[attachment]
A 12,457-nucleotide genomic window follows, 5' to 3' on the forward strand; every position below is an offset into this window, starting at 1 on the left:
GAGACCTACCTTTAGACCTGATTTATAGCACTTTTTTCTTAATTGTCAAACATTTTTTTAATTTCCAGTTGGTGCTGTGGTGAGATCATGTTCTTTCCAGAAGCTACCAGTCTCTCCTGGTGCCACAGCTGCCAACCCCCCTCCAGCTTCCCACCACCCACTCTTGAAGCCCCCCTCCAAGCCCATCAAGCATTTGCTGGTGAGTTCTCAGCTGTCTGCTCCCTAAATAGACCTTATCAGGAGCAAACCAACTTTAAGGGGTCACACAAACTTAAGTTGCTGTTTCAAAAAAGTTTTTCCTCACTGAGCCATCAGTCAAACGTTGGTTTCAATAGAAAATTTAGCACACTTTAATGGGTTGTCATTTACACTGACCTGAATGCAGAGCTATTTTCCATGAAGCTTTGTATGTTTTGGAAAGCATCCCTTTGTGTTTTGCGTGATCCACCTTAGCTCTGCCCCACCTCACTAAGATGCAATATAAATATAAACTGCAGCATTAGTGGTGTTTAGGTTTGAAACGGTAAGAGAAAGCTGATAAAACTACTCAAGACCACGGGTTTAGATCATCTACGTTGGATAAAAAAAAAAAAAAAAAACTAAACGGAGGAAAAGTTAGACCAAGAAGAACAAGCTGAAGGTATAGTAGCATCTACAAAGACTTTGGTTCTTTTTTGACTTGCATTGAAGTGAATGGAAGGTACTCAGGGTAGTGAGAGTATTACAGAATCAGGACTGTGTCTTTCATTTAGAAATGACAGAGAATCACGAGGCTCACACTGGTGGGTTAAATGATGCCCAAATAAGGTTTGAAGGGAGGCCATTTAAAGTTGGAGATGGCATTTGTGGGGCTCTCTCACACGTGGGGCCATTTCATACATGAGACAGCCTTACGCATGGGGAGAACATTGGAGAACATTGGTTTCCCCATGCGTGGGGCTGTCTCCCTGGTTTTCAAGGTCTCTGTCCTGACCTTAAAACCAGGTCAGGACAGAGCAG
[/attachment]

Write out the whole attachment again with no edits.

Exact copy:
A 12,457-nucleotide genomic window follows, 5' to 3' on the forward strand; every position below is an offset into this window, starting at 1 on the left:
GAGACCTACCTTTAGACCTGATTTATAGCACTTTTTTCTTAATTGTCAAACATTTTTTTAATTTCCAGTTGGTGCTGTGGTGAGATCATGTTCTTTCCAGAAGCTACCAGTCTCTCCTGGTGCCACAGCTGCCAACCCCCCTCCAGCTTCCCACCACCCACTCTTGAAGCCCCCCTCCAAGCCCATCAAGCATTTGCTGGTGAGTTCTCAGCTGTCTGCTCCCTAAATAGACCTTATCAGGAGCAAACCAACTTTAAGGGGTCACACAAACTTAAGTTGCTGTTTCAAAAAAGTTTTTCCTCACTGAGCCATCAGTCAAACGTTGGTTTCAATAGAAAATTTAGCACACTTTAATGGGTTGTCATTTACACTGACCTGAATGCAGAGCTATTTTCCATGAAGCTTTGTATGTTTTGGAAAGCATCCCTTTGTGTTTTGCGTGATCCACCTTAGCTCTGCCCCACCTCACTAAGATGCAATATAAATATAAACTGCAGCATTAGTGGTGTTTAGGTTTGAAACGGTAAGAGAAAGCTGATAAAACTACTCAAGACCACGGGTTTAGATCATCTACGTTGGATAAAAAAAAAAAAAAAAAACTAAACGGAGGAAAAGTTAGACCAAGAAGAACAAGCTGAAGGTATAGTAGCATCTACAAAGACTTTGGTTCTTTTTTGACTTGCATTGAAGTGAATGGAAGGTACTCAGGGTAGTGAGAGTATTACAGAATCAGGACTGTGTCTTTCATTTAGAAATGACAGAGAATCACGAGGCTCACACTGGTGGGTTAAATGATGCCCAAATAAGGTTTGAAGGGAGGCCATTTAAAGTTGGAGATGGCATTTGTGGGGCTCTCTCACACGTGGGGCCATTTCATACATGAGACAGCCTTACGCATGGGGAGAACATTGGAGAACATTGGTTTCCCCATGCGTGGGGCTGTCTCCCTGGTTTTCAAGGTCTCTGTCCTGACCTTAAAACCAGGTCAGGACAGAGCAG